Talk to a Family Care Office Peer Mentor!

Mentorship Events (All Students are Welcome)

Drop-in Hours as of January 13, 2016
Talk to peer mentor.

  • Tuesdays from 11:30 am to 1:30 pm and
  • Wednesdays from 11:00 am to 1:00 pm

Where? Family Care Office, 214 College Street, Room 103

Live Chat Series

Student Parent Social

When? Thursday, January 21 from 12:00 to 2:00 pm
Vegetarian lunch will be served.
More details to come.


Why get a mentor

Does it seem like you are the only student on campus with family responsibilities?

A mentor can share with you valuable tips and candid advice to help you balance the demands of caring for children with academic commitments in a safe and supportive environment. You may want to connect with a mentor to chat about:

  • Strategies and insights on caring for a family member
  • A specific question on child care
  • Getting your toddler to sleep
  • Your newly found pregnancy!

How to get a mentor

Send us an email and we will assign a mentor to you. You and the peer mentor can choose the best way to communicate. Our mentors are available to meet on a variety of dates and times.

We will also be hosting some exciting Peer Mentor Mix & Mingle events, so stay tuned for more details!

Who are our mentors

Our peer mentors are University of Toronto students from diverse backgrounds - men and women, undergraduates and graduates, some are dealing with elder care and others with child care responsibilities or some with both.


Please feel free to email our office if you have any questions or call 416.978.0951.

Peer Mentors

Mentors' Bios

Georgia is a New College undergraduate student of Caribbean background, the mother of a 14 and 16 year olds to whom she has had to give special attention, helping them work through challenges they encounter at school and when accessing and utilizing community resources. She and her children also help with caring for elderly parents and grandparents.
Natasha had her first child when she was an undergraduate student, and her second child a year and a half ago, while in her first year of the PhD program. Natasha has experience with being pregnant while in school, taking maternity leave, not taking maternity leave and the politics of nursing, throughout her post-secondary studies. Natasha has a lot of knowledge about the importance of connecting with peer support (she started a student-parent support network within her faculty!), self-care, seeking balance and remaining grounded throughout her journey as a student-parent.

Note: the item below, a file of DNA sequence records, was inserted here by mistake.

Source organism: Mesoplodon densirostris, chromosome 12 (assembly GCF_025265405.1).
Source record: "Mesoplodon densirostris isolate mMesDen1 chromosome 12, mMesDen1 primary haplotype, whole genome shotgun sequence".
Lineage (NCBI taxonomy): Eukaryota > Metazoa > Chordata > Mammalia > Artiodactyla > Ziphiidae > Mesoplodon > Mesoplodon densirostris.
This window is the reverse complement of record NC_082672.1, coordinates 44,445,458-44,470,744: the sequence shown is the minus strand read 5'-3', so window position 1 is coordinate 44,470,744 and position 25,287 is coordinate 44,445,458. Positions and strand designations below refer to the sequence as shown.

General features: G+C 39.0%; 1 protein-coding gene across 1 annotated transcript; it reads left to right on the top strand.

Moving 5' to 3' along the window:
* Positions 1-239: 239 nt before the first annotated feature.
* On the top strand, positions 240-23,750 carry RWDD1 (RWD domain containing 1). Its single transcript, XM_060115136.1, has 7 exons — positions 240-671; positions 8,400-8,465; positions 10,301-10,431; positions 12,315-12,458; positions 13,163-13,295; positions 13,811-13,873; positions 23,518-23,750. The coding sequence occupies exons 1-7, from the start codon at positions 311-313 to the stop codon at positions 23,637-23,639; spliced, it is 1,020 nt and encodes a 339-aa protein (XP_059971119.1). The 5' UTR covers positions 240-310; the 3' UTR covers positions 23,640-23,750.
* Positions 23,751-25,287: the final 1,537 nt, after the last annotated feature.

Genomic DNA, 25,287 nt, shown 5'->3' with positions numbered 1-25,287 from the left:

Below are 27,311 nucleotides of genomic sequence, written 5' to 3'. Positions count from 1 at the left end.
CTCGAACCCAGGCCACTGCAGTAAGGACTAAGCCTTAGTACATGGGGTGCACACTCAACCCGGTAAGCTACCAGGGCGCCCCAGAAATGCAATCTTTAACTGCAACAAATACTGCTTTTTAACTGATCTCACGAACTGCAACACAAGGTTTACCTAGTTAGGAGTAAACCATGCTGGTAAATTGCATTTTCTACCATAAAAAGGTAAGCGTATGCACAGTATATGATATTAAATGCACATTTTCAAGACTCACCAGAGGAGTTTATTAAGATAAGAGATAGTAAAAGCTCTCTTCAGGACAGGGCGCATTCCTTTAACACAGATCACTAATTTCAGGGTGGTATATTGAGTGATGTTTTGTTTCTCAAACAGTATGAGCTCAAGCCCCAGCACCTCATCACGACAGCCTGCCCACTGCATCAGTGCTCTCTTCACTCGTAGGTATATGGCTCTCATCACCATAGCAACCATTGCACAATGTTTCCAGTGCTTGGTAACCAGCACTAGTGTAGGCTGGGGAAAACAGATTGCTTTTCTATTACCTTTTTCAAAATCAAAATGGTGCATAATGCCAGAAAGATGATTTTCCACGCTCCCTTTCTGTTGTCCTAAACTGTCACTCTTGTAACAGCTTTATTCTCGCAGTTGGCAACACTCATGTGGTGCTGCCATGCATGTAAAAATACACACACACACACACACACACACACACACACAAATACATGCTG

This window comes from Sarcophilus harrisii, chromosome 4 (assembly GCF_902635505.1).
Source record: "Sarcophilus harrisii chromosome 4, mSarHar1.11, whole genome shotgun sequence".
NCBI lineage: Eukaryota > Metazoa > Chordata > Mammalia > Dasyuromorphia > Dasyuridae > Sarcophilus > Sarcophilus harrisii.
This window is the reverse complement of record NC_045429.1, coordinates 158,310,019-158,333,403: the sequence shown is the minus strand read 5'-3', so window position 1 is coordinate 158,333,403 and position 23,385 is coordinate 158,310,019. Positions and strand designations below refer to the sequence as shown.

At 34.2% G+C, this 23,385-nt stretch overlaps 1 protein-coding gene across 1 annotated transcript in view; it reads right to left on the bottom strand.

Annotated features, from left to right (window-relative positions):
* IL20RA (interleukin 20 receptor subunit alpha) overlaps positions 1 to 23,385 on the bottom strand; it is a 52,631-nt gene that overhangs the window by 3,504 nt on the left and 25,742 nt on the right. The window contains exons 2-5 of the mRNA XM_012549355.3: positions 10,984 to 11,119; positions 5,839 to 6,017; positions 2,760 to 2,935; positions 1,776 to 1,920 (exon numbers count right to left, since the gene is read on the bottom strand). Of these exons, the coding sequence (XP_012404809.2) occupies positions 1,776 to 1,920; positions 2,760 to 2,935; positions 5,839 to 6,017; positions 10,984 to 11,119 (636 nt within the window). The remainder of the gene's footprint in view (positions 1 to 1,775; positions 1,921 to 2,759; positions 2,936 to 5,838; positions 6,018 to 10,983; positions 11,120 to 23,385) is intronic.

Nursel is currently a graduate student at UofT and a mom of four. She lived at UofT student family housing for three years as an undergraduate student and had two children at the time. Before pursuing graduate studies she worked several years as a teacher in Turkey, in EFL/ESL for gifted and special needs students ages 5-9 and also for high school aged students. As a native Torontonian and a UofT student of six years, she is familiar with the city and life on campus.
Rula has two adult children both studying at the University of Toronto. She has always been studying, working, and raising a family at the same time. Her life as a mother and student helped her find ways to balance schoolwork and parenting. As an immigrant to Canada, she has a lot to share with student parents who are new to the country on ways to navigate through a new system while settling as a family.
Sierra is an undergraduate student at the University of Toronto and a single mother of a 2½ year old. Her major is Health Studies (health policy stream) and also two minors in Psychology and Women & Gender studies. She is finishing her bachelor's degree and feels she could help out other students with family obligations, sharing her experience balancing work and school while being a single mother. She is a mentor because she wishes she had one herself throughout university.
Tracey is a sole support parent to her 7 year old son. She is currently pursuing her Masters of Science degree in Occupational Therapy. Tracey has been a student parent for 6 years and has gained many valuable tips and strategies on managing the responsibilities of school and parenting. Work-life balance is important, so when she isn't preparing for exams she can be found playing videos games with her son, going to the park or enjoying all that Toronto has to offer with her little guy by her side.
Victoria Herrera is a community organizer, facilitator, and educator. Currently, she is pursuing a M.Ed. in Adult Education and Community Development with a Collaborative Program in Aboriginal Health at O.I.S.E. She completed the Academic Bridging Program and did her undergraduate degree in Aboriginal and Islamic Studies. Victoria is passionate about Indigenous research, critical education and addressing health disparities. Her lived experiences as a queer woman, teen parent, and survivor of physical and sexual violence has shaped her activist work and writing pursuits.